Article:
about the polls in the u.k., we have seen some narrowing. what are some of the potential causes of that? 1 theresa may has not had a fantastic election campaign. this is the first time the british people have managed to get a close-up view of her. she's a prime minister who has sort of famously kept the press at a distance. there were miscalculations in terms of the party manifesto and an embarrassing u-turn and a sense that she is not quite strong and stable. that's her own electorate -- election slogan. that her leadership is not as strong and stable as she herself is trying to project now. there's no real sense yet from the labour party or the hard left policies that jeremy corbyn will win this election. the key thing that markets are looking at be lleof her morityg she will be, really, going into the all importantexit br
negotiations with the european union that will start shortly. david: kevin cirilli, john .raher, thank you both let's get a check on where the markets stand this afternoon. julie hyman is here with the latest. julie: i want to start off with headlines from the federal reserve. comments being made in perp their remarks ahead of a speech saying that soft inflation could cause reassessment of moving forward under monetary policy, if it doesn't he linger. remember we got that expenditure deflator today. the preferred measure of the fed of inflation. it came in still below, persistently below that 2% target they haven't talking about. she said that if the soft inflation data persists it could be concerning and lead her to reassess the path of policy. we are seeing a pickup of that in the wake of those comments
with treasury yields falling to the lows of those sessions, down three basis points at this stage. we have a tight trading range persisting in today's session. all three averages, very little changed. the s&p in the nasdaq closed at recordfriday highs. amazon continuing to push $1000 a share. one of the reasons is that the nasdaq has been outperforming. earlier today and went above 1000 and got as high as $1000.80, that was the high of the session and it has been bouncing around. our tech valuations too high? take a look at the bloomberg. this looks at enterprise value in particular of the world technology index in white. during the tech bubble there was a much wider gap. now you're actually seeing that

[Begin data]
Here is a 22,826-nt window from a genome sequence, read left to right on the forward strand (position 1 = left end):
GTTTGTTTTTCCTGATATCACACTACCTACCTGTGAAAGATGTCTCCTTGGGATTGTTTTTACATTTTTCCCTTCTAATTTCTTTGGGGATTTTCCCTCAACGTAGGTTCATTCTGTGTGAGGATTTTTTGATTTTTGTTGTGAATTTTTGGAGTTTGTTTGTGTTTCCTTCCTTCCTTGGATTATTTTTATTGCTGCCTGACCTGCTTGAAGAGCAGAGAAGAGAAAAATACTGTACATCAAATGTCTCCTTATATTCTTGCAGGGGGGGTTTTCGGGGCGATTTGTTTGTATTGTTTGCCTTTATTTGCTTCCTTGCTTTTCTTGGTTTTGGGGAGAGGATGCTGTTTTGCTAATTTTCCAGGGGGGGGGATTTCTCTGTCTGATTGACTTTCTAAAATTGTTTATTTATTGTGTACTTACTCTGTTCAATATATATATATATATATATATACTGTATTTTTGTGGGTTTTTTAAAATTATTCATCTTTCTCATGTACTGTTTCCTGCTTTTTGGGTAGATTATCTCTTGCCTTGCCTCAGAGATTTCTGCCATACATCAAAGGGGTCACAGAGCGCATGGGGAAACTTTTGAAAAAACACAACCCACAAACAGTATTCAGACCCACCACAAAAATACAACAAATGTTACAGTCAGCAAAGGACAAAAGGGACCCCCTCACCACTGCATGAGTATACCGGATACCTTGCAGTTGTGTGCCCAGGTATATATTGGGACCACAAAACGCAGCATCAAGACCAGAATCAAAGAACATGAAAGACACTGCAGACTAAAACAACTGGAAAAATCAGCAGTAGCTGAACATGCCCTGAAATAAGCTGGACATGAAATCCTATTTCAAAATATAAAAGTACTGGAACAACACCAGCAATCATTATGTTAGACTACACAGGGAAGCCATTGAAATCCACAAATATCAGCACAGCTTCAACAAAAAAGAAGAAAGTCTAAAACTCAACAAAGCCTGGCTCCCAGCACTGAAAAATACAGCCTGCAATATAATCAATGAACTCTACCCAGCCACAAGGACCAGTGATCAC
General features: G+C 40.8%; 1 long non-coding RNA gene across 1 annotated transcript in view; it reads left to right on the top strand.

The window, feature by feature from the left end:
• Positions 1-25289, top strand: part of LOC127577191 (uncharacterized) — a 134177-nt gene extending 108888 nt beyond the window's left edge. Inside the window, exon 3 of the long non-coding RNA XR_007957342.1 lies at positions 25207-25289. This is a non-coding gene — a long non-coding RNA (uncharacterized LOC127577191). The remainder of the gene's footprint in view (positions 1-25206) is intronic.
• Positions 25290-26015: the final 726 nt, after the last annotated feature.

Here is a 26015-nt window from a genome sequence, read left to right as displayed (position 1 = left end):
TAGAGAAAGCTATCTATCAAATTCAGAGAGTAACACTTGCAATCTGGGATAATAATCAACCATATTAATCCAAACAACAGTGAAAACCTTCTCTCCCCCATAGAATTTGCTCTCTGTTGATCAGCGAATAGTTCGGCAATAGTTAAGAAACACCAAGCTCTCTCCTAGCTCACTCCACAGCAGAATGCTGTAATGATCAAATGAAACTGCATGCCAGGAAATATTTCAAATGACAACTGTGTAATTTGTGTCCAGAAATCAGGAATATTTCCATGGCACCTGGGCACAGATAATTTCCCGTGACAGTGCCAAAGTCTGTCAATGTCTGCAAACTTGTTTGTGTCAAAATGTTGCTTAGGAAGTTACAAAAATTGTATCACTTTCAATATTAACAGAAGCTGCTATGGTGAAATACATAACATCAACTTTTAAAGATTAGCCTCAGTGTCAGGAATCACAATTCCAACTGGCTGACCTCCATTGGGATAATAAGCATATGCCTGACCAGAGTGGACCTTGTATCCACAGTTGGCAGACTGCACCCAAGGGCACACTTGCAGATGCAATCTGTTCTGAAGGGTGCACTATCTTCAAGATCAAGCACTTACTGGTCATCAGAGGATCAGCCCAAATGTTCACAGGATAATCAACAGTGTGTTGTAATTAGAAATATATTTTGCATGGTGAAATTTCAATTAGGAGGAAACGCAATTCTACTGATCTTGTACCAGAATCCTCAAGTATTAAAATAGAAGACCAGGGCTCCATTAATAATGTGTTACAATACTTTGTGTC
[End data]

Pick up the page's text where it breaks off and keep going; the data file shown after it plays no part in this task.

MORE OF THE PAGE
betty: thank you, david. i'm here with phil falcone. good to see you today. the reason you are sitting here roster me is that you just wrapped up a roundtable with the vietnamese prime minister. you are looking at vietnam as an opportunity. the single biggest, i believe, foreign investor in this resort. is that right? phil: that's correct. betty: what was the roundtable like today? phil: as part of our investment, we have enuilding up th real estate project for 10ly sem legacyenture, but from a perspective -- betty: harbinger? phil: correct. they are interested in seeing more of opening up the markets a bit more and they wanted an introduction to some prominent investors over here, including some different corporations.
so, we hosted this roundtable event this morning with the prime minister. betty: right, because he's headed to rep washington after this to meet with the president. what were the questions? phil: there were a number of questions around the telecommunications perspective, are they opening up the marketplace, are they planning on privatizing some of the state owned enterprises that exist today? and i think the answer is yes, correct? yes, they came across as very willing and able to accommodate the investor base. whenever there's an opportunity to make money, will be interested. what gets them over the hurdle from saying that this looks like an interesting opportunity to doing what you have done, putting money to work there.
i think it's important that people see, our project, we have been there since 2006, they are accommodative and cooperative with foreign investment. phil: what does -- betty: what does that mean, exactly? phil: it means working with the government. right now we are focused on getting a locals pilot. i think that that is key. that is important for the project to move forward in a successful manner and i think that people are really focused on that and i think that if we do get that people will see that, wow, there really is a level playing field and the markets are opening up. is your your -- betty: investment only in this five-star resort, or are there others? phil: only in the resort. betty: have you made money on it? that would be an intense men -- enticement. [laughter] phil: not yet, but it's a marathon, not a sprint. betty: why vietnam?